Wednesday, October 3, 2012

Myths About Recycling and WTE: Why Towns Shouldn’t Fear WTE Will Hurt Recycling

As more communities consider waste-to-energy projects as an alternative to landfilling, we at the Better BTU have noticed a pattern. Frequently, early on in the process, a local news outlet reports council members fearing that the proposed project will hurt local recycling efforts. Usually these council members are later educated as to how recycling and waste-to-energy plants work together, but since it seems to be a recurring theme, we’d like to devote some time to clearing up the myths about recycling and waste-to-energy facilities, particularly those using some form of gasification.

Myth: Residents will lose enthusiasm for recycling if we have a WTE facility.

This was a reported concern of Councilmember Diane Holmes of Ottawa, who felt the facility would send the wrong message to residents since it converts trash to a syngas that can be used to produce electricity and/or heat. She said she feared recycling would seem “redundant”.

Recycling is close to the top of the environmental hierarchy of solid waste management. Experts across the spectrum agree that recycling is the best form of waste management since it takes less energy to manufacture something from recycled material than virgin materials. For example, it takes 95% less energy to make a can from 41% recycled aluminum than it does to create one from virgin bauxite ore.  Educating the public on the importance of recycling, regardless of where the rest of the trash goes, should be a goal of all communities.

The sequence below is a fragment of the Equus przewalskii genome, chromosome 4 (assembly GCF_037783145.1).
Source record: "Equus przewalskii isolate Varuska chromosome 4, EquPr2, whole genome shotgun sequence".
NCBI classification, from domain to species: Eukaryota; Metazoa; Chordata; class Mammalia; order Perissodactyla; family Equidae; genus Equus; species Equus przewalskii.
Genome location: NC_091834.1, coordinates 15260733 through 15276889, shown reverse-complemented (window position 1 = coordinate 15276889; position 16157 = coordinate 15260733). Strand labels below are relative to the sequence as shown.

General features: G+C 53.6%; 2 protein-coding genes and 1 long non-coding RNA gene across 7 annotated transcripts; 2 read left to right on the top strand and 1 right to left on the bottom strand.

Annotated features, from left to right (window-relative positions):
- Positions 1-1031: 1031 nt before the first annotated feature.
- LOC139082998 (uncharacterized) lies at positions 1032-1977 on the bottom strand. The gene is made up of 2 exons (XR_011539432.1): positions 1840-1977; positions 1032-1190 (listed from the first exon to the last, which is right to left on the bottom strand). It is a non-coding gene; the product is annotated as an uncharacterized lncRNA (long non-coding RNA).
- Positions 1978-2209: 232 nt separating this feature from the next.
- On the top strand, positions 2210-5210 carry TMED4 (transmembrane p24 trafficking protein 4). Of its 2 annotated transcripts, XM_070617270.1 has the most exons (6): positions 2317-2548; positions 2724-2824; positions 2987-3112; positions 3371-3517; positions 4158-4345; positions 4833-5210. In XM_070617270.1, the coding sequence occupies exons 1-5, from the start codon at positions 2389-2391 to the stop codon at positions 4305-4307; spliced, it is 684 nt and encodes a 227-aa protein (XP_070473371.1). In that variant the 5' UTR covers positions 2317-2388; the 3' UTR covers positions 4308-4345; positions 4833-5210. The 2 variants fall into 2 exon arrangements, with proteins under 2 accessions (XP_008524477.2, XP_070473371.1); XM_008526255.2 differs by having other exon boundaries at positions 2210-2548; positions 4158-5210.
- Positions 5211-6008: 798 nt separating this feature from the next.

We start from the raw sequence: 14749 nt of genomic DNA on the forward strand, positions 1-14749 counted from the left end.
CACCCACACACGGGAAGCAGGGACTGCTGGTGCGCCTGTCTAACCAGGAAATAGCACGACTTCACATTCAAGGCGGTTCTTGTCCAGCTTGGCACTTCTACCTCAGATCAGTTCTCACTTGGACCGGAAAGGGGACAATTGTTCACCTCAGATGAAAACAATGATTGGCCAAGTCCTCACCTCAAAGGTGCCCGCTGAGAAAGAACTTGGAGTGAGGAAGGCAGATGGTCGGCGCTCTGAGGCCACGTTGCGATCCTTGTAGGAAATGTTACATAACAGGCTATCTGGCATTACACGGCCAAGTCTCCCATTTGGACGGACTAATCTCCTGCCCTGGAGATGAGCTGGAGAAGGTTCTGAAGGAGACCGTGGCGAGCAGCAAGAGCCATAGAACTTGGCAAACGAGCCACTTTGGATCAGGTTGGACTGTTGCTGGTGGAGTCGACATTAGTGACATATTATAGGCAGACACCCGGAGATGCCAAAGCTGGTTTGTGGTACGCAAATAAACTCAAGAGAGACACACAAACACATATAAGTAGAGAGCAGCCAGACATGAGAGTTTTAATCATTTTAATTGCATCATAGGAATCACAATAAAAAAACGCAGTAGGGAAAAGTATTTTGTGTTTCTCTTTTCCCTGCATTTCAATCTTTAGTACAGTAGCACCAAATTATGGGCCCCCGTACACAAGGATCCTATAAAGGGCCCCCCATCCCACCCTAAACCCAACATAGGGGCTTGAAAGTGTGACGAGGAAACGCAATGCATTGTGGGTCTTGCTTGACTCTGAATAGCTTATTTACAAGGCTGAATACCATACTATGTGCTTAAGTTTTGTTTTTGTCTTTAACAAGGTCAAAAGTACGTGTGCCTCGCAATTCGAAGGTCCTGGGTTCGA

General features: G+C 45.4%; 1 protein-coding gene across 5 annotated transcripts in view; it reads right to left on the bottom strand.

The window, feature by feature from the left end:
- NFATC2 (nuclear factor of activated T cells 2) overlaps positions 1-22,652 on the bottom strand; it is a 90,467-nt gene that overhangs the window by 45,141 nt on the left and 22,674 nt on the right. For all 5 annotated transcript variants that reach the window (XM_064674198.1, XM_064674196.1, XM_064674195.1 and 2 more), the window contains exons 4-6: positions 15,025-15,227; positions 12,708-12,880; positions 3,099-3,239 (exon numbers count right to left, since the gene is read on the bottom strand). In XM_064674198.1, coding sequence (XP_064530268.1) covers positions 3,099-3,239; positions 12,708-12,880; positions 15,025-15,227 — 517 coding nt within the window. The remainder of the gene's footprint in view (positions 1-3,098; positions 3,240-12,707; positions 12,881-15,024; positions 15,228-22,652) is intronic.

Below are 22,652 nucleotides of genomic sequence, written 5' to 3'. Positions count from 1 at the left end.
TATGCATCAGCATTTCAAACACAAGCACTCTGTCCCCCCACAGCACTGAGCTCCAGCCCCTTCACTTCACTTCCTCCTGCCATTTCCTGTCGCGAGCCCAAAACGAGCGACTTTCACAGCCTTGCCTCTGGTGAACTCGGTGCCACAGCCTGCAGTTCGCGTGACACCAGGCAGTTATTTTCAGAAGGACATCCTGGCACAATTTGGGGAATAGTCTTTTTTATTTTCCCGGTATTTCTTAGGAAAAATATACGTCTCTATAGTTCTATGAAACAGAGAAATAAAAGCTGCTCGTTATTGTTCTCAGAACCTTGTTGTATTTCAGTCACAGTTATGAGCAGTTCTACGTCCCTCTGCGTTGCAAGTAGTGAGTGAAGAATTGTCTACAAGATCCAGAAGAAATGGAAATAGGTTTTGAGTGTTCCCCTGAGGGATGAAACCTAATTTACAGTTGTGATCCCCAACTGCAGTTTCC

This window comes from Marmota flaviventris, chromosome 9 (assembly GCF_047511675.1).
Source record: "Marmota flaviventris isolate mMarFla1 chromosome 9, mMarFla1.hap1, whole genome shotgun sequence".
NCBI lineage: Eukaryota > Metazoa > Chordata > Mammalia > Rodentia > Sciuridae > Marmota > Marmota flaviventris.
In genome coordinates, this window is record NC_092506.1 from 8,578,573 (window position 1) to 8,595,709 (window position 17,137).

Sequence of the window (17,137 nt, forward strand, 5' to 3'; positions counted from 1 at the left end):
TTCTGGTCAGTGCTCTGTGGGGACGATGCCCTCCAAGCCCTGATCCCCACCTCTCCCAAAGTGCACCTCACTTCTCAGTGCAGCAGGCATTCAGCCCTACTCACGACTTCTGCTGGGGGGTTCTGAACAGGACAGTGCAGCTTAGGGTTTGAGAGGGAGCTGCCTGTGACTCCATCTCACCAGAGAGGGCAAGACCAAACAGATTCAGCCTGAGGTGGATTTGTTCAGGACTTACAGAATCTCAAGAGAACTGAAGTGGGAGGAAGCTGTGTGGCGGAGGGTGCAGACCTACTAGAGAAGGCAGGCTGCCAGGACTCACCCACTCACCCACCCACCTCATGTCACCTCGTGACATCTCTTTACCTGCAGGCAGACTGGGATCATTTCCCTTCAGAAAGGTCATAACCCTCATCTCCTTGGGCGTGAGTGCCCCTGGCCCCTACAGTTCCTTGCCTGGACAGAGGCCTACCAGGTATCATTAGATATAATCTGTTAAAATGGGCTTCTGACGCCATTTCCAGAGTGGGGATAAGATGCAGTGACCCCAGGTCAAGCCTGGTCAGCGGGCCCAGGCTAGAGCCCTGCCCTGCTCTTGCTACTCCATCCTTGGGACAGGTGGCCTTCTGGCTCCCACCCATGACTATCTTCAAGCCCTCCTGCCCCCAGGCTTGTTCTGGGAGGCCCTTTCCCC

Myth: Our city/county/state already does a good job recycling so there is no need for a WTE facility.

While the amount of recycled materials has grown steadily since 1990, the U.S. recycling rate remains consistent at 27-33% of waste. The EPA reports 55% of all trash still winds up in a landfill and David Steiner, CEO of Waste Management, estimates close to $20 billion in valuable resources get buried in landfills every year.

Individual communities have set impressive goals and made great progress in diverting trash from landfills. We chronicled San Jose’s efforts to achieve zero landfill status (San Jose Sets the Emerald Standard for Green Cities) and the city reports that it is currently diverting 71% of its trash away from landfills. As a whole, the state of California diverts 58% of its trash from landfills, while Minnesota has reach 40% and South Carolina sits at a 28% diversion rate. Unfortunately, for every San Jose, there are dozens of major metropolitan areas reporting single-digit diversion rates and 11 states still fall below 10% in recycling.

A waste-to-energy facility is able to take material that normally would sit in a landfill and convert it to a renewable gas. Several large landfills are slated to reach capacity in the next 20 years and a WTE facility can prolong the life while also creating a renewable energy source.

Myth: Waste-to-Energy companies don’t care about recycling.